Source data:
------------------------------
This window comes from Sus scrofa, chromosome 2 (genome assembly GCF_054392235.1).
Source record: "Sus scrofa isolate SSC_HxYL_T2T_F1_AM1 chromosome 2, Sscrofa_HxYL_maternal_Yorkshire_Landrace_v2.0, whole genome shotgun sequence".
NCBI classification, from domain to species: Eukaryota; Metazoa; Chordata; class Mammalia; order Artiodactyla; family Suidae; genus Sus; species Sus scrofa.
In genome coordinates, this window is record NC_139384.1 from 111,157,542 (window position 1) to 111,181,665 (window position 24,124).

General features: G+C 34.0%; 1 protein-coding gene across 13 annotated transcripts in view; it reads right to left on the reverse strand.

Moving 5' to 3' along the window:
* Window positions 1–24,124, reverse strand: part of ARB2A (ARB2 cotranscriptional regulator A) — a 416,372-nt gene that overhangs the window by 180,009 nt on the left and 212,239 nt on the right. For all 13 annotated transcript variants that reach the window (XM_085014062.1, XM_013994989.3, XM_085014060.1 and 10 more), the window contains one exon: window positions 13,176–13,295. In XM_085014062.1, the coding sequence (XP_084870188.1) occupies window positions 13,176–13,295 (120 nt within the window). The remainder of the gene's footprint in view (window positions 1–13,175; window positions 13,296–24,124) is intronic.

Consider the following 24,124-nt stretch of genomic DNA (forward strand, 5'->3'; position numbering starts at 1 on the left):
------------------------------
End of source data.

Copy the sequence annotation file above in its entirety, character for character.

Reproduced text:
This window comes from Sus scrofa, chromosome 2 (genome assembly GCF_054392235.1).
Source record: "Sus scrofa isolate SSC_HxYL_T2T_F1_AM1 chromosome 2, Sscrofa_HxYL_maternal_Yorkshire_Landrace_v2.0, whole genome shotgun sequence".
NCBI classification, from domain to species: Eukaryota; Metazoa; Chordata; class Mammalia; order Artiodactyla; family Suidae; genus Sus; species Sus scrofa.
In genome coordinates, this window is record NC_139384.1 from 111,157,542 (window position 1) to 111,181,665 (window position 24,124).

General features: G+C 34.0%; 1 protein-coding gene across 13 annotated transcripts in view; it reads right to left on the reverse strand.

Moving 5' to 3' along the window:
* Window positions 1–24,124, reverse strand: part of ARB2A (ARB2 cotranscriptional regulator A) — a 416,372-nt gene that overhangs the window by 180,009 nt on the left and 212,239 nt on the right. For all 13 annotated transcript variants that reach the window (XM_085014062.1, XM_013994989.3, XM_085014060.1 and 10 more), the window contains one exon: window positions 13,176–13,295. In XM_085014062.1, the coding sequence (XP_084870188.1) occupies window positions 13,176–13,295 (120 nt within the window). The remainder of the gene's footprint in view (window positions 1–13,175; window positions 13,296–24,124) is intronic.

Consider the following 24,124-nt stretch of genomic DNA (forward strand, 5'->3'; position numbering starts at 1 on the left):